Robert Chalmers was in Ashburnham House from 1907 until 1911 when he left for Peterhouse, Cambridge. He must have had a change of heart though as he ‘vanished’ from the University after his first year and reappeared at Lincoln’s Inn where he had joined with a view to becoming a barrister. This clearly didn’t suit him either as in May 1914 he took a commission in The Prince of Wales’s Own Civil Service Rifles in the London Regiment.
Chalmers did not go out to the Western front until March 1915. He saw action in Festubert and of his last hours we have an account from a fellow officer, published inThe Elizabethan:
‘He was a gallant fellow. He died fighting without orders and practically with another regiment, otherwise he would certainly get a decoration. Another battalion was attacking, bombingalong the trench, by night, and I had a party working alongside. Chalmers had a patrol of three men keeping touch between us and the attack. The bombers got hung up and the attack was being driven back. Chalmers might have come back to tell us, but he didn’t. Bombs are infernal machines ; it is folly for anybody but an expert to touch them. Chalmers left his patrol, dashed forward, rallied the bombers as they fell back, and led the way, running along the top of the parapet, flashing an electric torch down into the trench and throwing bombs. He won the trench for them. He was absolutely fearless. Of course he was hit. He had two wounds, one slight, in the shoulder, and the other a ghastly wound, in the stomach. When the stretcher-bearers came to attend to him he sent them away to look for his bomb-throwers, and when they returned he sent them back again because he said they had not had time to bind up the others thoroughly. The doctor tells me the pain must have been awful. At last we got him on a stretcher, but an excited fool of a sentry thought we were Germans and held us up for about a quarter of an hour. When we got clear it was nearly light and we could not go back the way we had come. We took him round over all manner of obstacles, barbed wire, ditches, dead bodies, and heaven knows what. The doctor said he had just a chance, but he died next morning. He was conscious and talked to me, addressing me by name, and he never uttered a complaint. The only thing he wanted was to thank the men who were carrying the stretcher.’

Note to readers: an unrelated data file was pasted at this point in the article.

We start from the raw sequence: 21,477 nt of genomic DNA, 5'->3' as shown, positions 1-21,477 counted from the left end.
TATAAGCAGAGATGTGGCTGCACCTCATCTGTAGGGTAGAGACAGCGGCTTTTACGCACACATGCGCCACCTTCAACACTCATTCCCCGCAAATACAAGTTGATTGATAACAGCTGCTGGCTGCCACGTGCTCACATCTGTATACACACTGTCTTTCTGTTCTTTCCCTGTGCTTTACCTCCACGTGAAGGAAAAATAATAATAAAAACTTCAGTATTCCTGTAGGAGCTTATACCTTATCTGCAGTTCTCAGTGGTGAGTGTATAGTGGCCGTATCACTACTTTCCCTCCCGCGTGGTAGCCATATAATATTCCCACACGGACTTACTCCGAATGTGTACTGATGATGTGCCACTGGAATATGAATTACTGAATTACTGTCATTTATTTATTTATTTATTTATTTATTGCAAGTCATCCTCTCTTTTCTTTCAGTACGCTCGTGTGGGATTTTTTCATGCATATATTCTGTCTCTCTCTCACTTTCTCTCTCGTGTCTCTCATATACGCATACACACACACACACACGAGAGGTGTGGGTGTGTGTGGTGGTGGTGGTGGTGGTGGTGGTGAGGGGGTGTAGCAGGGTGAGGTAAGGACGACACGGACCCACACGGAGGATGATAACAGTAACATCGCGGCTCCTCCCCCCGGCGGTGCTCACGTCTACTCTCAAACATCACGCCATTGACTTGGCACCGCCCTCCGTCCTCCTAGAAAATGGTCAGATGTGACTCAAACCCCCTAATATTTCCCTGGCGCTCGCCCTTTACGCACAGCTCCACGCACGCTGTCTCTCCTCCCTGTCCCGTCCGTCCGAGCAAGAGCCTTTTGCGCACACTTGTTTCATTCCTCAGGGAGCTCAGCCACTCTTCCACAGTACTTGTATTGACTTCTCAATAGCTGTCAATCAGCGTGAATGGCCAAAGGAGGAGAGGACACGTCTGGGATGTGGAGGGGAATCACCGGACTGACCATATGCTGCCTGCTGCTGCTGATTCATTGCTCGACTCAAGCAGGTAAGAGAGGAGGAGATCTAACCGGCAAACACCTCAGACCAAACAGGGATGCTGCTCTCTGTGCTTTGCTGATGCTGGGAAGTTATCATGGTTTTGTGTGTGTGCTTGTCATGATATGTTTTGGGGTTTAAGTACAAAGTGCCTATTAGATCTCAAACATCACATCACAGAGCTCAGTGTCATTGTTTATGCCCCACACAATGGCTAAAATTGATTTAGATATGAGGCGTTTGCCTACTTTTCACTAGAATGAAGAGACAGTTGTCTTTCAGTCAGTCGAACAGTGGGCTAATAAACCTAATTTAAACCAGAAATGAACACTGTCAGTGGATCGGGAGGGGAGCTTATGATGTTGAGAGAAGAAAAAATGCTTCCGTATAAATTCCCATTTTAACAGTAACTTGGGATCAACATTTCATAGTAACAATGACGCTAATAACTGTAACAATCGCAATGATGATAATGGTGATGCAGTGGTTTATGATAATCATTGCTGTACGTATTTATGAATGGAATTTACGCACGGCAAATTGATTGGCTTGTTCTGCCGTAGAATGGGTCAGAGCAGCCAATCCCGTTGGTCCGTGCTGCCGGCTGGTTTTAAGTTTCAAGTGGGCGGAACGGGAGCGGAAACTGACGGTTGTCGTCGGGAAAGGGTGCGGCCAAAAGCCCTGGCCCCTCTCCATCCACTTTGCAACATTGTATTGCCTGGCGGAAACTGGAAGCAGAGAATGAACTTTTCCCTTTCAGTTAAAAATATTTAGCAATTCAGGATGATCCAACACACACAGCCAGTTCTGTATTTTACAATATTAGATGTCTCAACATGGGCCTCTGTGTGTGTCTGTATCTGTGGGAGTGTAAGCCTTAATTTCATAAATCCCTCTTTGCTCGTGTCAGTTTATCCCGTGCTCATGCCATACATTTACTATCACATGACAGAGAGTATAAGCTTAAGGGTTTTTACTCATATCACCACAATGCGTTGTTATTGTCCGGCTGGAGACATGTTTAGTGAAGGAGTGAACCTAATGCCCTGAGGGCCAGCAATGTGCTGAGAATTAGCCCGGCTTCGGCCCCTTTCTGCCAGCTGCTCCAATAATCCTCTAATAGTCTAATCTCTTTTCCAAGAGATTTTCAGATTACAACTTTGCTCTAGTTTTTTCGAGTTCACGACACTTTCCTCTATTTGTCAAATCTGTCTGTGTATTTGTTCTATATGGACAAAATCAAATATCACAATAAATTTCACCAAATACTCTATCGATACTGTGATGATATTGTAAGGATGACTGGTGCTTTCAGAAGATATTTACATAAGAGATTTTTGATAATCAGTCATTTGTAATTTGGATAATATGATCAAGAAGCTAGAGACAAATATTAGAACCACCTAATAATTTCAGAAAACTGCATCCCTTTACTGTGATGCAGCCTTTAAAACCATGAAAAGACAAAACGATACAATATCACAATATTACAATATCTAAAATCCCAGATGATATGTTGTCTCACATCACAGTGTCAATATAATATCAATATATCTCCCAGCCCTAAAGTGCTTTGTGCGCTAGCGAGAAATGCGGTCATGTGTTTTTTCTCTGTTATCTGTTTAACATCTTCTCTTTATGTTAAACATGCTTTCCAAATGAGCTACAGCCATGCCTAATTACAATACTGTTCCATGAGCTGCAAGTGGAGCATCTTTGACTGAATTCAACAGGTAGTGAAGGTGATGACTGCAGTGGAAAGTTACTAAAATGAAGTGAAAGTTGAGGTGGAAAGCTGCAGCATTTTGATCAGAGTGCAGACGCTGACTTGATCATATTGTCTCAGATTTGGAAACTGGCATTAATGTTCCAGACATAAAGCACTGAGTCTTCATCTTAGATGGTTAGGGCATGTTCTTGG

He died on 26th March.